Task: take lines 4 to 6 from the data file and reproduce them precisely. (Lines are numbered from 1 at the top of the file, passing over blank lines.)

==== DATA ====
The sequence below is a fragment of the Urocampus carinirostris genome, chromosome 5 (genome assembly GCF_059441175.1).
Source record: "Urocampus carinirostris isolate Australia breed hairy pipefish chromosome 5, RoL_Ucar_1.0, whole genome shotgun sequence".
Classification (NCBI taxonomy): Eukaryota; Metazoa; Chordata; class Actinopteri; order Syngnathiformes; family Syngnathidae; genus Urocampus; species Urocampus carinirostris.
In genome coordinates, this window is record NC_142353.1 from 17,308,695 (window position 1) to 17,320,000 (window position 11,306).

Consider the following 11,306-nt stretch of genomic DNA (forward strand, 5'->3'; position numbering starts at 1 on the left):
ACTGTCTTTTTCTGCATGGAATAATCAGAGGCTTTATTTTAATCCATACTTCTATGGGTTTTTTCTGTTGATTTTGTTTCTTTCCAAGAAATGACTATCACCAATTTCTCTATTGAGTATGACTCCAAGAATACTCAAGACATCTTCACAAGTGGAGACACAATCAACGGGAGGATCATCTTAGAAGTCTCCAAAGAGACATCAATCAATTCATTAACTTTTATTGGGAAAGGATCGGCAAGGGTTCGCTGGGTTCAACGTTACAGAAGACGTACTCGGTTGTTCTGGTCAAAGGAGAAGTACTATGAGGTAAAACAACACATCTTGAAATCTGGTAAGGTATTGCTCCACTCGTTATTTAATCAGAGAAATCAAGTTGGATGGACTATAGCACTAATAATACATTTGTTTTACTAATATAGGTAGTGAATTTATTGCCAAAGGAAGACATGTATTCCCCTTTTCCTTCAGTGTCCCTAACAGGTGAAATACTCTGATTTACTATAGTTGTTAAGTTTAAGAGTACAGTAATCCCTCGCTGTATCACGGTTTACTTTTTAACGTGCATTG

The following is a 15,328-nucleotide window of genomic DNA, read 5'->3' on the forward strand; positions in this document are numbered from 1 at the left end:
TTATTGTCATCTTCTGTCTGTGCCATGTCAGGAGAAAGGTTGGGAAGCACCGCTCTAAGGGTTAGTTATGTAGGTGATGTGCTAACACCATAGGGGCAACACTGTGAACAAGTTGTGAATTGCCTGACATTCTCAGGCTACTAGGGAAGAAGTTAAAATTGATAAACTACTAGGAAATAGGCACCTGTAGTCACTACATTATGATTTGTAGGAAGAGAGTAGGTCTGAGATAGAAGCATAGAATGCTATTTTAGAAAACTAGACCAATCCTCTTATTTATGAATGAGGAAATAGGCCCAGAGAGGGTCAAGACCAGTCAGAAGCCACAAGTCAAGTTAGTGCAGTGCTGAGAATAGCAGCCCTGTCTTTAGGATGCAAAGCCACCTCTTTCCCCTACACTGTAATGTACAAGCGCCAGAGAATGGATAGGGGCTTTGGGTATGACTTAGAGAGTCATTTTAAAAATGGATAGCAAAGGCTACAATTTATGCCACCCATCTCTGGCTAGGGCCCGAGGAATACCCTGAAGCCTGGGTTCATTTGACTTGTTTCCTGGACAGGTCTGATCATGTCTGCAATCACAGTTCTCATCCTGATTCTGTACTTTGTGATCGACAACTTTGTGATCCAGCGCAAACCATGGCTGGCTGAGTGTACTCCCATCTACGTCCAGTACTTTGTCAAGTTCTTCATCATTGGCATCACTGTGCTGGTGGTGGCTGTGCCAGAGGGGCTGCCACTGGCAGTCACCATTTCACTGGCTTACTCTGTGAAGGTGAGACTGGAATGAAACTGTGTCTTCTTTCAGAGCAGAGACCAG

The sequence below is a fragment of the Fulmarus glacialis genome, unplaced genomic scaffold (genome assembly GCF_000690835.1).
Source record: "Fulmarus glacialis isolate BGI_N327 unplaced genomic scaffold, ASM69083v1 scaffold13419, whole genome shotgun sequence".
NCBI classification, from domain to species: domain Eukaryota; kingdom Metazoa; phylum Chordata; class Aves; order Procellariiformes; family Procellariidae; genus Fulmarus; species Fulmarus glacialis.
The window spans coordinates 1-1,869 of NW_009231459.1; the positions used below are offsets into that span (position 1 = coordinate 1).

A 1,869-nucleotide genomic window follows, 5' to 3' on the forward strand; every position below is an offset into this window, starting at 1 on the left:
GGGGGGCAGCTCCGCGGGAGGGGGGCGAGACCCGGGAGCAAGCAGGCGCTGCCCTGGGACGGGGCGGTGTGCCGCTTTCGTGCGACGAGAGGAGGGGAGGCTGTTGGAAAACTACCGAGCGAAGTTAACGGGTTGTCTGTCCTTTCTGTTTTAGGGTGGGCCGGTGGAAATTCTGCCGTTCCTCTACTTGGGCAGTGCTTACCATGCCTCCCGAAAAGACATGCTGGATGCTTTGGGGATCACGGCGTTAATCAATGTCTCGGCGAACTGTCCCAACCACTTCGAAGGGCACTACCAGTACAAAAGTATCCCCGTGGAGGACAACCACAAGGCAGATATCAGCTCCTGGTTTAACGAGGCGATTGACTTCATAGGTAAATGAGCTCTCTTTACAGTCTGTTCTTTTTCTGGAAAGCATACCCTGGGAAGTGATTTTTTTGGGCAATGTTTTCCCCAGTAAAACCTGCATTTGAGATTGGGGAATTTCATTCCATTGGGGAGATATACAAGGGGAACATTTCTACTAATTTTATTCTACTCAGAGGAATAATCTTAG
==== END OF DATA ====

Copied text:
In genome coordinates, this window is record NC_142353.1 from 17,308,695 (window position 1) to 17,320,000 (window position 11,306).

Consider the following 11,306-nt stretch of genomic DNA (forward strand, 5'->3'; position numbering starts at 1 on the left):
ACTGTCTTTTTCTGCATGGAATAATCAGAGGCTTTATTTTAATCCATACTTCTATGGGTTTTTTCTGTTGATTTTGTTTCTTTCCAAGAAATGACTATCACCAATTTCTCTATTGAGTATGACTCCAAGAATACTCAAGACATCTTCACAAGTGGAGACACAATCAACGGGAGGATCATCTTAGAAGTCTCCAAAGAGACATCAATCAATTCATTAACTTTTATTGGGAAAGGATCGGCAAGGGTTCGCTGGGTTCAACGTTACAGAAGACGTACTCGGTTGTTCTGGTCAAAGGAGAAGTACTATGAGGTAAAACAACACATCTTGAAATCTGGTAAGGTATTGCTCCACTCGTTATTTAATCAGAGAAATCAAGTTGGATGGACTATAGCACTAATAATACATTTGTTTTACTAATATAGGTAGTGAATTTATTGCCAAAGGAAGACATGTATTCCCCTTTTCCTTCAGTGTCCCTAACAGGTGAAATACTCTGATTTACTATAGTTGTTAAGTTTAAGAGTACAGTAATCCCTCGCTGTATCACGGTTTACTTTTTAACGTGCATTG